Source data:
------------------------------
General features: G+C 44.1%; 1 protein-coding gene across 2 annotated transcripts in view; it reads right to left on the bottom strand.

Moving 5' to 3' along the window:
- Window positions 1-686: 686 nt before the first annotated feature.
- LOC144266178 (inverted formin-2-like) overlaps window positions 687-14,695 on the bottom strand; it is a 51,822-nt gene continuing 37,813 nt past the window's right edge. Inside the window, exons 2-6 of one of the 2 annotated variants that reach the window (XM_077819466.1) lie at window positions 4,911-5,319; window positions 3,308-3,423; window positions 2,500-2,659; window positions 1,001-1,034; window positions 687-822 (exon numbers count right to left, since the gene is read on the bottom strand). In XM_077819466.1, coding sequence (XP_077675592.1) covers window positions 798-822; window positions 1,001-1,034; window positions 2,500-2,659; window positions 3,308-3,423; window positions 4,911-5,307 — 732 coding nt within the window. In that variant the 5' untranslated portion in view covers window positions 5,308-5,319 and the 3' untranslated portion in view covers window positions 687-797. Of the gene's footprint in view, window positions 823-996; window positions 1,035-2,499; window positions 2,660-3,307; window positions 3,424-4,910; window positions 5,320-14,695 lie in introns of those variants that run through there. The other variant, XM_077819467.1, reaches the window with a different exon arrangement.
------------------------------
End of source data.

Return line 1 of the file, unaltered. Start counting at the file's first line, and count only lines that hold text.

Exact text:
General features: G+C 44.1%; 1 protein-coding gene across 2 annotated transcripts in view; it reads right to left on the bottom strand.